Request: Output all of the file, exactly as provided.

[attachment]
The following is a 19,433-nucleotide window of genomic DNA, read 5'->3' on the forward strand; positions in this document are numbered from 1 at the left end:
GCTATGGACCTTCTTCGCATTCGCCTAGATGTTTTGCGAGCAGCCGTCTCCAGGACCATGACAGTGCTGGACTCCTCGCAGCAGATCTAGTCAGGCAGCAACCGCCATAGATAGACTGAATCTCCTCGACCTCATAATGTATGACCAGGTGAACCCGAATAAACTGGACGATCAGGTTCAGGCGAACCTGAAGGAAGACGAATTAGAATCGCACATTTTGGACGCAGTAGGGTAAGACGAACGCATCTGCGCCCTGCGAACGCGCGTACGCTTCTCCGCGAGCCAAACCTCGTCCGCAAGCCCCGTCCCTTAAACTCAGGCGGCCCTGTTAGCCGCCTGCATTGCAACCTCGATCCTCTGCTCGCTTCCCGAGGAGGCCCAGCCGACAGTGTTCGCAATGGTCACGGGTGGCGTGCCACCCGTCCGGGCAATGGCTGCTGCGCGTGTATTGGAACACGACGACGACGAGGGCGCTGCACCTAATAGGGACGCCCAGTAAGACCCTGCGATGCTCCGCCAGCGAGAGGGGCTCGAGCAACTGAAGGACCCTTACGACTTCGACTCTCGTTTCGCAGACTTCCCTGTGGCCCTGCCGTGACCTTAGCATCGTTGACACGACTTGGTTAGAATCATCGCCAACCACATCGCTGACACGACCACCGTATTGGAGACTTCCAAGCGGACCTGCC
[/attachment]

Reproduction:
The following is a 19,433-nucleotide window of genomic DNA, read 5'->3' on the forward strand; positions in this document are numbered from 1 at the left end:
GCTATGGACCTTCTTCGCATTCGCCTAGATGTTTTGCGAGCAGCCGTCTCCAGGACCATGACAGTGCTGGACTCCTCGCAGCAGATCTAGTCAGGCAGCAACCGCCATAGATAGACTGAATCTCCTCGACCTCATAATGTATGACCAGGTGAACCCGAATAAACTGGACGATCAGGTTCAGGCGAACCTGAAGGAAGACGAATTAGAATCGCACATTTTGGACGCAGTAGGGTAAGACGAACGCATCTGCGCCCTGCGAACGCGCGTACGCTTCTCCGCGAGCCAAACCTCGTCCGCAAGCCCCGTCCCTTAAACTCAGGCGGCCCTGTTAGCCGCCTGCATTGCAACCTCGATCCTCTGCTCGCTTCCCGAGGAGGCCCAGCCGACAGTGTTCGCAATGGTCACGGGTGGCGTGCCACCCGTCCGGGCAATGGCTGCTGCGCGTGTATTGGAACACGACGACGACGAGGGCGCTGCACCTAATAGGGACGCCCAGTAAGACCCTGCGATGCTCCGCCAGCGAGAGGGGCTCGAGCAACTGAAGGACCCTTACGACTTCGACTCTCGTTTCGCAGACTTCCCTGTGGCCCTGCCGTGACCTTAGCATCGTTGACACGACTTGGTTAGAATCATCGCCAACCACATCGCTGACACGACCACCGTATTGGAGACTTCCAAGCGGACCTGCC